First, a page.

Roof problems in Portugal are caused by three main things.
* Wood worm infestation
* Dry Rot
* Poor quality materials have been used
We find that roof problems in Portugal show themselves in 3 ways
* Cracks in exterior walls below the roof
* Sagging, splayed roof shape
* Roof tiles have a “wavy” appearance resembling waves on the sea
A roof with a problem in Portugal may have serious and expensive consequences.
Often when I am looking over a property for prospective purchasers I am looking at the structural big picture not the missing floor board or broken window. The odd missing roof tile is less important that the dipping or sagging that is often displayed in old house roofs.
I love the unique character of old Portuguese houses and over the years have bought and sold many. The main driving force for me to buy a property is probably very similar to your own. If I like the feel/vibe of a property its as good as bought.
I have to fight with myself to give a property that I am interested in buying a thorough appraisal.
Take for example a property that I looked at in Porto near the river. It has period features and character in every room, great location, nice views it had it all. In fact I had already justified to myself why I had to have it…….
Then I was unable to visit the house for a while so sitting in an airport idly looking at Google-Earth on my laptop I searched for the property although all I could see was a ariel view of the roofs, following the road I eventually identified the house from above. I noticed that there was a dark shadow on part of the roof. A shadow that the other houses didn’t have. I also noticed that further down the street a couple of houses roofs had collapsed into the houses. Not visible from the street.
This got me thinking and I decided to try to find a vantage point to take a good look at the roof (there was no access from inside the house) sure enough with the aid of binoculars I could see that the “shadow” was actually moss and weeds growing on the roof tiles.
A situation that I have come across many times before on other people’s houses so I clearly understood the consequences.
In order to explain the potential problem lets take as an example a small job we were asked to do before a new owner moved in to a newly purchased property. “Replace a few roof tiles as there were a few small leaks in the upstairs bedrooms” Once up on the roof we noticed that the few gutters that were still in place were full of moss and the down pipes blocked. Due to massive sagging of the roof timbers the tile slope had leveled out somewhat allowing the moss to grow in abundance and causing the rain water to tun back along the roof tiles and into the house. Many of the tiles because they were not now aligned properly were cracked from the weight of holding the roof tiles above.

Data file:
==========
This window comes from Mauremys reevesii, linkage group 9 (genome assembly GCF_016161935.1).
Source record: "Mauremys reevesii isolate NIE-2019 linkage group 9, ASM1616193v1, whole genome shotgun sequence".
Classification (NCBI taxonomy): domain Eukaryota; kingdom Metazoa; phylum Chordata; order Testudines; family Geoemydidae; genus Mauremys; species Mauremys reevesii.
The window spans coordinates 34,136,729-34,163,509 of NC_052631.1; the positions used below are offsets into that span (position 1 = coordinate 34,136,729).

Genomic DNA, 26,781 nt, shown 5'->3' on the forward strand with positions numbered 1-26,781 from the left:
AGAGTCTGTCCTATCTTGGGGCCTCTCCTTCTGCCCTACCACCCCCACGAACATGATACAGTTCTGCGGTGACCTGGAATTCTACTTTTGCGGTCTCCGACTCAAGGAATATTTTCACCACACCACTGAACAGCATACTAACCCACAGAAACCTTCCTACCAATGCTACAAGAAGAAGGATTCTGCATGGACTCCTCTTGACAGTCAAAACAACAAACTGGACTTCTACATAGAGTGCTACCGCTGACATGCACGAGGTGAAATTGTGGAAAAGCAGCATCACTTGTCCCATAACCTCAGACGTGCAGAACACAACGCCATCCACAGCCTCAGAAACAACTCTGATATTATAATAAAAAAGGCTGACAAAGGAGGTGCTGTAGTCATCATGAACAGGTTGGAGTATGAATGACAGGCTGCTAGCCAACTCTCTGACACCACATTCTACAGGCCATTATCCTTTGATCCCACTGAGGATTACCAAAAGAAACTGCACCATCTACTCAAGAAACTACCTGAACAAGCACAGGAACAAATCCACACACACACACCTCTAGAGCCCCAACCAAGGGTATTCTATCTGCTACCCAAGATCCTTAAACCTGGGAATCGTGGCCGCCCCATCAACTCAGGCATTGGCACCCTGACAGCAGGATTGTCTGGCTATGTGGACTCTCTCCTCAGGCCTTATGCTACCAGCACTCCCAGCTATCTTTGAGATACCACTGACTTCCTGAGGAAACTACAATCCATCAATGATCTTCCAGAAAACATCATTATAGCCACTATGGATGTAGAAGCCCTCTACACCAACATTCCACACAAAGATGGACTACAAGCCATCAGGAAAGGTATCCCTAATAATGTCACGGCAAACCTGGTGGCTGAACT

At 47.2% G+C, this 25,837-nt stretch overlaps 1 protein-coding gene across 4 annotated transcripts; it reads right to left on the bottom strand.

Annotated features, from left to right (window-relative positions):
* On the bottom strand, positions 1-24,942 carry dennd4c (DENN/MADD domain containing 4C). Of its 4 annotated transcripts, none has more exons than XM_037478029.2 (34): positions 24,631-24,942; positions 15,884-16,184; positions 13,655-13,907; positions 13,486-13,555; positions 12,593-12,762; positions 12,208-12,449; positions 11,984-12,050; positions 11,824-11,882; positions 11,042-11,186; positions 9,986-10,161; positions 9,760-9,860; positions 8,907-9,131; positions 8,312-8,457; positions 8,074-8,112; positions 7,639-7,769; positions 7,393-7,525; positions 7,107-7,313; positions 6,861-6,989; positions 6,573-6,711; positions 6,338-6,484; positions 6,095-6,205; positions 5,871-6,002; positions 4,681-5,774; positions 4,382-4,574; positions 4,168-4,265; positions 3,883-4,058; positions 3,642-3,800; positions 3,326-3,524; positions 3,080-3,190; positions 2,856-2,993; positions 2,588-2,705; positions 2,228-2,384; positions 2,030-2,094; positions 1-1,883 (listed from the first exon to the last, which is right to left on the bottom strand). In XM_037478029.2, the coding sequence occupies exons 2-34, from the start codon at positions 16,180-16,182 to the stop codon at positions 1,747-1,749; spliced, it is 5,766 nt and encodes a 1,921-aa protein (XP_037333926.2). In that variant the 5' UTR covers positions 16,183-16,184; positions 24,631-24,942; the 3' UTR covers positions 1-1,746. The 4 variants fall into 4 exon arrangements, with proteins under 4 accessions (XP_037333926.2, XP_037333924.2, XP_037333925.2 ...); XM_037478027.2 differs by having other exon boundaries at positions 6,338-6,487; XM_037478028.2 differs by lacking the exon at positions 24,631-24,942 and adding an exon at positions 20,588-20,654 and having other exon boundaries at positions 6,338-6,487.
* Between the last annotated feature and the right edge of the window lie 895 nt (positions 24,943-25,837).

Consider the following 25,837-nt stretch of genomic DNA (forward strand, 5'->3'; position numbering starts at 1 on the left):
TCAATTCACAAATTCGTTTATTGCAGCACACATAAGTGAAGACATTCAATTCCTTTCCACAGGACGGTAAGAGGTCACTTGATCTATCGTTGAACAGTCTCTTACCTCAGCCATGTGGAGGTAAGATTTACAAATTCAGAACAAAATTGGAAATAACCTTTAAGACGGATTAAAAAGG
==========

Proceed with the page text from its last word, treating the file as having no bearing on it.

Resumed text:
It gets worse…
We removed a few roof tiles to replace an area of broken tiles only to find that the tile laths (the timber which the roof tiles are mounted on) was rotten it became like dust when you touched it from years of wood worm infestation. We could also identify lots of wet rot and wood worm damage to the roof joists some of which had snapped. The whole roof had to be replaced.
It was this that made me walk away from the house purchase. Not the work of replacing the roof as that is something we do all the time. It was the fact that the house was in a protected zone, would have been very difficult to access the roof with scaffolding from the road and the fact that the roof problems will have been replicated in other parts of the house. Even if I had the money to carry out the total refurbishment the house needed we would have ruined most of the original period features and character. More importantly I would have spent more than the house could be sold for. Not a good idea !
Before you sign in the dotted line for your house in Portugal have it checked out.